"Why I Am a UU Humanist", by Mehl Renner

Editor's note: this is an entry in a series of essays on this topic. Please, share your story.


My title likely comes from a bumper sticker and I borrow it because I have such a strong belief in the concept of freedom. That certainly includes the freedom to be an atheist! I am Vietnam veteran and did not serve my country so I would be required to believe in God. We are NOT a country “Under God”, but rather under a constitution that gives us the freedom to believe or not believe as we choose. The best thing to have faith in is yourself!

My mother raised my two sisters and me as a Baptist to expose us properly to being churched in the South. My dad was in the beer business and that was rather frowned upon. He was once the Plant Manager of the Budweiser Brewery in St. Louis. I think he was always a hard core atheist and I later embraced that as well. I believe it began to happen for me when I entered college, because it was then that I really started doing more genuine thinking. In later years my dad and I both loved the thinking of Sam Harris and Richard Dawkins and all the principles of Humanism. We had no regard for most religions, but were both approached to become charter members of a Unitarian Universalist church. Most of the charter members were gay and were turned away by local churches. That was just not right. I liked the idea of seeking truth on your own terms and in my mind constantly redefining by reason my spiritual equation to live by. So about 20 years ago my dad and I became charter members of the Georgia Mountains UU Church located in Dahlonega, GA. We both were featured speakers at services and really tried to convey the need for more of a “habitat of humanism” rather than a “house of worship”. To worship anything is to enslave the mind.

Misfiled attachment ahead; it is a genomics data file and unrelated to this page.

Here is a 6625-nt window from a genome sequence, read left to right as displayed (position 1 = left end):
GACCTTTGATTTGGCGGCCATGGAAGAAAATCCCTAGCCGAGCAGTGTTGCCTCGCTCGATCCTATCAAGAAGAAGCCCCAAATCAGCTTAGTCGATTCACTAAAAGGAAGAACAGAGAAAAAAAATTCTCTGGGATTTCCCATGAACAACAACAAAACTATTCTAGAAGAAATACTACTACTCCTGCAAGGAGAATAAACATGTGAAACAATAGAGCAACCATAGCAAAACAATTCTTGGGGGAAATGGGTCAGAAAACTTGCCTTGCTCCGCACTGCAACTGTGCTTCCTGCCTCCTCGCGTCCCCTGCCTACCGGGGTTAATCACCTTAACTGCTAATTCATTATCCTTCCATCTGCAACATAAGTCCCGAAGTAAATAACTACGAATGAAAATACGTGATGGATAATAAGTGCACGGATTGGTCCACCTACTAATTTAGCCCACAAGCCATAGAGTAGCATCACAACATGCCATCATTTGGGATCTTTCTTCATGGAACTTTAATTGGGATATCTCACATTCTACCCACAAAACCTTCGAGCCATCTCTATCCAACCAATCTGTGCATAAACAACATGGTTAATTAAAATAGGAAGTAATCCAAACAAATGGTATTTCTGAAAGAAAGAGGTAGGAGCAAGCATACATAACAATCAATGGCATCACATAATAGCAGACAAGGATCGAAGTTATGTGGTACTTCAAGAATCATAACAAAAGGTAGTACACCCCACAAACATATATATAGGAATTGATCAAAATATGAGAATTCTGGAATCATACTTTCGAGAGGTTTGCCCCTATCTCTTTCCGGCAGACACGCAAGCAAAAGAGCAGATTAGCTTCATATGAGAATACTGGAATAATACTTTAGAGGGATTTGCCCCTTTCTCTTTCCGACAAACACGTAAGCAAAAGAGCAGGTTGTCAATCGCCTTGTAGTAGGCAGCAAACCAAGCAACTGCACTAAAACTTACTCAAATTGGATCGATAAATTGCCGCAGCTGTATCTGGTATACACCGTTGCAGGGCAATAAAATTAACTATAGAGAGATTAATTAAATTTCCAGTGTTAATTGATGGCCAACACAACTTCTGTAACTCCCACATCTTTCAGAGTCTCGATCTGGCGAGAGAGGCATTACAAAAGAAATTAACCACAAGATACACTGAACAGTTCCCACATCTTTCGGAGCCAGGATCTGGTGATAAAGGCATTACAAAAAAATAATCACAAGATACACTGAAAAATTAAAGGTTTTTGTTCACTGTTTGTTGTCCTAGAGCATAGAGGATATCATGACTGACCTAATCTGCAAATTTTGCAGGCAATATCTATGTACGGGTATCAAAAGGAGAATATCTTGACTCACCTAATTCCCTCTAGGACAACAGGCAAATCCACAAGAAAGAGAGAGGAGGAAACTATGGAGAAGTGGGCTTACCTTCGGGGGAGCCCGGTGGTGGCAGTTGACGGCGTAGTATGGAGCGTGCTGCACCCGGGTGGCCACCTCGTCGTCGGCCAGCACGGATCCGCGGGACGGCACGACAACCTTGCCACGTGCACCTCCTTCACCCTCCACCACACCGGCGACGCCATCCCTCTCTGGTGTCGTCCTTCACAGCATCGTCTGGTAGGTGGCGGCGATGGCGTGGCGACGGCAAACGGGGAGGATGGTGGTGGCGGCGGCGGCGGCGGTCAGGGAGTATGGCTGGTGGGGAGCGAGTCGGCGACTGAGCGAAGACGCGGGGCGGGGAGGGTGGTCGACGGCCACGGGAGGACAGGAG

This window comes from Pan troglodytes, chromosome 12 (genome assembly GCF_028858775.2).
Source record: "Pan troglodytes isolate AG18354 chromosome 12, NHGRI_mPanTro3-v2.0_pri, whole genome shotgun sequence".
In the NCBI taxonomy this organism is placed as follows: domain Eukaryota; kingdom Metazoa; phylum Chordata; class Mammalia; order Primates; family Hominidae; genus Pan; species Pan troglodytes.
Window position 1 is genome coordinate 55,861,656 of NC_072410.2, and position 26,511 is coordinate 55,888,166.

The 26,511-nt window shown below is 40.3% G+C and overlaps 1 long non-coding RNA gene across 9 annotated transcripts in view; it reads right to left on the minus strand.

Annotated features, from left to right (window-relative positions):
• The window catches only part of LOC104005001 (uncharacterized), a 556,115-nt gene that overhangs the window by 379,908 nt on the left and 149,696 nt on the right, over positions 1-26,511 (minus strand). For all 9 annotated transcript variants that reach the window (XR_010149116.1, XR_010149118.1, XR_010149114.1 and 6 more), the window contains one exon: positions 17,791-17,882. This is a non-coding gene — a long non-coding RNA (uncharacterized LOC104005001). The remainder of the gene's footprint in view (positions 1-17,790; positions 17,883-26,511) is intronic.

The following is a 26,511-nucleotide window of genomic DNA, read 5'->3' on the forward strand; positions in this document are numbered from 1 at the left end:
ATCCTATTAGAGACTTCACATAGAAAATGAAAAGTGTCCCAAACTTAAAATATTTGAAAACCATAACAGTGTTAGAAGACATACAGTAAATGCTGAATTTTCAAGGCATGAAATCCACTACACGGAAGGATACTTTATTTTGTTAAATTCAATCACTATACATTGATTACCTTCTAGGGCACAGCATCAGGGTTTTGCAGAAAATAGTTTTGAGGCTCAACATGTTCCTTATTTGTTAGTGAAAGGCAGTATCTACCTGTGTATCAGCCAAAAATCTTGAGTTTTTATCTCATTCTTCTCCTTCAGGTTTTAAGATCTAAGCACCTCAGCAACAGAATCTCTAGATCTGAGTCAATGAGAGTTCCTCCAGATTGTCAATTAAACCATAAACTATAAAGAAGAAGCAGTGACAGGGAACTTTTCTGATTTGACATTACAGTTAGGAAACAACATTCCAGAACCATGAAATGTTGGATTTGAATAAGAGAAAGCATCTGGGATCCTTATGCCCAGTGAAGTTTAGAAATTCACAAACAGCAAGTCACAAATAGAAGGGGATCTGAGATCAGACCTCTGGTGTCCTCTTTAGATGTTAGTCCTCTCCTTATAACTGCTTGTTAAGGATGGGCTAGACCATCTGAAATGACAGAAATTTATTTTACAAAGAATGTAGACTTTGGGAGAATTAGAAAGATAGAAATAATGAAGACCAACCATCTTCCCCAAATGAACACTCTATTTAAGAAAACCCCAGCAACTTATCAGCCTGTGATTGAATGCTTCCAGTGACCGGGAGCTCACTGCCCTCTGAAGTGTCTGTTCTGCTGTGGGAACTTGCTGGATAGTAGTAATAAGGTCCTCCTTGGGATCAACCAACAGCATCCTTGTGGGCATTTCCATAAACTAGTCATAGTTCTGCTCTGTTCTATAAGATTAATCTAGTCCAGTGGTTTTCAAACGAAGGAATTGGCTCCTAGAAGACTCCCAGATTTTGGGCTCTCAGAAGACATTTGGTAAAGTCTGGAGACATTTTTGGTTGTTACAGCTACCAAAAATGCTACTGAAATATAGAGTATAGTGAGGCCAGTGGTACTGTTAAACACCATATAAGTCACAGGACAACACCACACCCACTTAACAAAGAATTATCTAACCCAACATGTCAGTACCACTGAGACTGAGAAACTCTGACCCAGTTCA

Fourteen years ago I moved to Charlotte and became a member of the Piedmont UU Church. There I met my significant other, Gail, at a church coffee house event. [Editor's note: that's Gail's portrait of Mehl on the right. The one above was taken at the Burning Man Festival.] She is a woman who claims to be a druid, with a similar distaste for fundamental Christian belief. She tends to be more spiritual and that is okay. There is book written by a highly respected French author titled “The Little Book of Atheist Spirituality”. A humanistic perspective is that God is within us and not a super natural power over and above us. In other words, we are God. We need to be far more concerned about our planet in order to be one with the earth. Similar to the message conveyed in the pantheistic message of the movie “Avatar”. I mention the UU church I am a member of here in Charlotte because a couple of years ago I was nominated and became president of this congregation in spite of my well known standing as an atheist. This says a lot about the tolerance of that denomination and demonstrates how members truly have the freedom to seek what is truth for them without being subjected to the traditional dogma for most churches.